Reactor

China Has Almost 4,000 Museums

by Jillian Steinhauer on December 19, 2013

The Red Brick Contemporary Art Museum (via en.cafa.com.cn)

The Red Brick Contemporary Art Museum (via en.cafa.com.cn)

We’ve been reading about the boom in Chinese museum building for years now, and this week The Economist joins the slew of Western outlets that have reported on the craze. The piece offers an update on the situation, including a look at the latest numbers:

According to the current five-year plan, China was to have 3,500 museums by 2015, a target it achieved three years early. Last year a record 451 new museums opened, pushing the total by the end of 2012 to 3,866, says An Laishun, vice-president of the China Museums Association.

That is a lot of museums. Then again, how do you define one? In China the word seems to refer to all types of spaces, from state-sponsored institutions to private collector-fueled projects … to the “many new museums … built as part of new property projects to help get them planning permission. Some may never have been intended for their stated purpose.”

And just because museums are being built doesn’t mean they’re being filled or operated. The author of the article visits the Red Brick Contemporary Art Museum in Beijing and compares the experience to “walking into an empty Olympic swimming pool.” The Power Station of Art, which opened to great fanfare with the Shanghai Biennale last year, has had trouble finding full-time curators and now sits “virtually empty much of the time.” The author’s interpreter comments, “We Chinese are very good at building hardware. Building software is another matter altogether.”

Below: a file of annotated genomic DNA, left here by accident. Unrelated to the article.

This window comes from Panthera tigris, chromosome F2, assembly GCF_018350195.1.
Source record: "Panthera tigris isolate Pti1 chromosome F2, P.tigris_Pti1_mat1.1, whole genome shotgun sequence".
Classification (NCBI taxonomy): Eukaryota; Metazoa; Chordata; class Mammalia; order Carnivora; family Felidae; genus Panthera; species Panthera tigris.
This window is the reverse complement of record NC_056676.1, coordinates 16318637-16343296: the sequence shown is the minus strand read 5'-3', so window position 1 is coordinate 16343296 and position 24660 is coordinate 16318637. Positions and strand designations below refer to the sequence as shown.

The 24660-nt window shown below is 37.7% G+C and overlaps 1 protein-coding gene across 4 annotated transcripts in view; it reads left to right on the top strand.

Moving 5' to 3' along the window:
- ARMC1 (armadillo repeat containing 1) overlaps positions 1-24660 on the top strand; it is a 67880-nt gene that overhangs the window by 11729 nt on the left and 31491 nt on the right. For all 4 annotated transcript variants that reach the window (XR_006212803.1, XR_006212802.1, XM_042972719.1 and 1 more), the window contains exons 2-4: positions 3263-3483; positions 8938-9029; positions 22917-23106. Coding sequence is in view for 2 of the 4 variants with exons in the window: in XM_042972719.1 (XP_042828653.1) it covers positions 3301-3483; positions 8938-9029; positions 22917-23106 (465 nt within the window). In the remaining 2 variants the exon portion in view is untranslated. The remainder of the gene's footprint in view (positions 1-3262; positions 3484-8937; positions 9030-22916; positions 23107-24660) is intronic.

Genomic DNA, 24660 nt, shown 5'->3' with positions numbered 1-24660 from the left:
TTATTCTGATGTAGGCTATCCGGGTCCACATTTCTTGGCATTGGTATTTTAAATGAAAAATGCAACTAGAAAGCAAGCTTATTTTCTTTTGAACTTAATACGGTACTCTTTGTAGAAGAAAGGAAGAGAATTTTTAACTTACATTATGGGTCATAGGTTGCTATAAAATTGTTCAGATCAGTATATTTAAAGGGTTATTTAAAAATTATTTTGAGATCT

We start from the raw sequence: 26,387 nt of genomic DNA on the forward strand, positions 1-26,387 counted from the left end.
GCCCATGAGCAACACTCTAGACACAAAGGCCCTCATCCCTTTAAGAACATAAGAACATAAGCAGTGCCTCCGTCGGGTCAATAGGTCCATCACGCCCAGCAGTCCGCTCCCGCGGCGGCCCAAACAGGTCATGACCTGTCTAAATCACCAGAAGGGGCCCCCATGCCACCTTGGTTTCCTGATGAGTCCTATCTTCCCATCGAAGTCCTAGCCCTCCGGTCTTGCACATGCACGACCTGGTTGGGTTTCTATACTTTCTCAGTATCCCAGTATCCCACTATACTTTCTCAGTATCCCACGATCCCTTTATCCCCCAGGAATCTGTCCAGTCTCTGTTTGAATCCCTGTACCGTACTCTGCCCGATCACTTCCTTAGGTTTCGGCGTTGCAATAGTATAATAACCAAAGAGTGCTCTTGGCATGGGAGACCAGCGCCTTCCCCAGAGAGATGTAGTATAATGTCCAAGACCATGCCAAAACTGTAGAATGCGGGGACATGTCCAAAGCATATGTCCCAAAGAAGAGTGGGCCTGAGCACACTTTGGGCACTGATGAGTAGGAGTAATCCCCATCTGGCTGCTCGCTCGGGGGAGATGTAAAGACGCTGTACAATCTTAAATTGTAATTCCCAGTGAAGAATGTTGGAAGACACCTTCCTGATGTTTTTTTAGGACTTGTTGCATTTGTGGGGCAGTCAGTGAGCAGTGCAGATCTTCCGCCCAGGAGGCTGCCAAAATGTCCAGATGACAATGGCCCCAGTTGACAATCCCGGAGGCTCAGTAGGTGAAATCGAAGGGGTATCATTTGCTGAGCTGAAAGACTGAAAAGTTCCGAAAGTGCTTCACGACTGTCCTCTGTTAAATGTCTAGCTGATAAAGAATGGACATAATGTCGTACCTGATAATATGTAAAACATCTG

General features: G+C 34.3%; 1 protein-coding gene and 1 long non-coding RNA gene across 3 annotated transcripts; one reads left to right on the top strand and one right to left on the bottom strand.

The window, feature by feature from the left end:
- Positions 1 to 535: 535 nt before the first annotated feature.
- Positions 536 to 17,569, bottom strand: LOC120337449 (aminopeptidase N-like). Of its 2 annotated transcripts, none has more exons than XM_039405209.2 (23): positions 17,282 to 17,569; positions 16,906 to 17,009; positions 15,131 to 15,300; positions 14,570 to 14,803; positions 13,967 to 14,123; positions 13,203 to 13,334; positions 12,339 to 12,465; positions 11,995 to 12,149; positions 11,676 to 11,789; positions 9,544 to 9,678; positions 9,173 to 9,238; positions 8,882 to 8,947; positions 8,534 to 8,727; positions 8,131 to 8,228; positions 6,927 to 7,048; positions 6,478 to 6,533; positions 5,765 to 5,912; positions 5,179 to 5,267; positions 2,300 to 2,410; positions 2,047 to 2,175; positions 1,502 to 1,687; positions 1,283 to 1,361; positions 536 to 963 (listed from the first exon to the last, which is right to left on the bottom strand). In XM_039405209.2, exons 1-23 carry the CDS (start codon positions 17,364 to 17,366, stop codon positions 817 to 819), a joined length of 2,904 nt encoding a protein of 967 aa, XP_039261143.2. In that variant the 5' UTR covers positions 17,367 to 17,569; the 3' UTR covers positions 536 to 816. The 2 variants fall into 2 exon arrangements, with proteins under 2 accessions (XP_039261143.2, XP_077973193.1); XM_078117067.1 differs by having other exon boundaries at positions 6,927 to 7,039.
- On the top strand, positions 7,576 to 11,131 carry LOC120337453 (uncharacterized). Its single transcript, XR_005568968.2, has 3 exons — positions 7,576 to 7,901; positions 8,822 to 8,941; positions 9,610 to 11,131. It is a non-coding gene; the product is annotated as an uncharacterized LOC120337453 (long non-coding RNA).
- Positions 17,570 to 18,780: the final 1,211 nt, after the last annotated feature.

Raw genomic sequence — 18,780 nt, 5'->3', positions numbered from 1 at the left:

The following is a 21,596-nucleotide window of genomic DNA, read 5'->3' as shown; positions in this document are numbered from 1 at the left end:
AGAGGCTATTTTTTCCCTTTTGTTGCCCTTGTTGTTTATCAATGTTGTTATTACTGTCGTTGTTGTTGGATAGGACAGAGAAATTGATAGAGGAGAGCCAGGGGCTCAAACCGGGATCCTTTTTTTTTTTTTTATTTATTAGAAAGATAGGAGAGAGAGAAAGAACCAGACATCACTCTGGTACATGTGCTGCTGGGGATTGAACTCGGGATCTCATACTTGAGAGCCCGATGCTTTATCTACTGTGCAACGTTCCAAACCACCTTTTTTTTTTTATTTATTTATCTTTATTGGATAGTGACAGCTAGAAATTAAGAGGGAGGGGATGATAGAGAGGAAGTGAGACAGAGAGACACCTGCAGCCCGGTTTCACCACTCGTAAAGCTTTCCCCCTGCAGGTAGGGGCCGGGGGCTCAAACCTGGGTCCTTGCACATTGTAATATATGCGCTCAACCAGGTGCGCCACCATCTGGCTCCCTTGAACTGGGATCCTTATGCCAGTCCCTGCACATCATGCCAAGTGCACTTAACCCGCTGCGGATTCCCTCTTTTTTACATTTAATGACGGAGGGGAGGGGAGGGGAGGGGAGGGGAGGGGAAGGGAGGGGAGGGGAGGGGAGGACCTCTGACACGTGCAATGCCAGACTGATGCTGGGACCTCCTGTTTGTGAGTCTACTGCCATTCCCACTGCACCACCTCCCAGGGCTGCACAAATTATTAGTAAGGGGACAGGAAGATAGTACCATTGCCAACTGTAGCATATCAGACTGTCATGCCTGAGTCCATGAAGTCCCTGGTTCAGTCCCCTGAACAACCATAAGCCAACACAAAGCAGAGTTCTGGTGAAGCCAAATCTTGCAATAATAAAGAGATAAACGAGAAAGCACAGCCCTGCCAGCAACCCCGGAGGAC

The museum craze is part of a Chinese government strategy to make culture the “spirit and soul of the nation” and a “pillar industry” (both phrases from the current five-year plan). And it may, given The Economist‘s assessment, prove to be a boom followed swiftly by a bust, à la the Chinese art and real estate markets of the last few years. In the meantime, though, I say good for them. Censorship issues aside — which I don’t mean to belittle, as they are many and serious — it’s better than the hostility culture gets here from certain segments of the government and the laughable amount of money that’s called a “budget” for the NEA.

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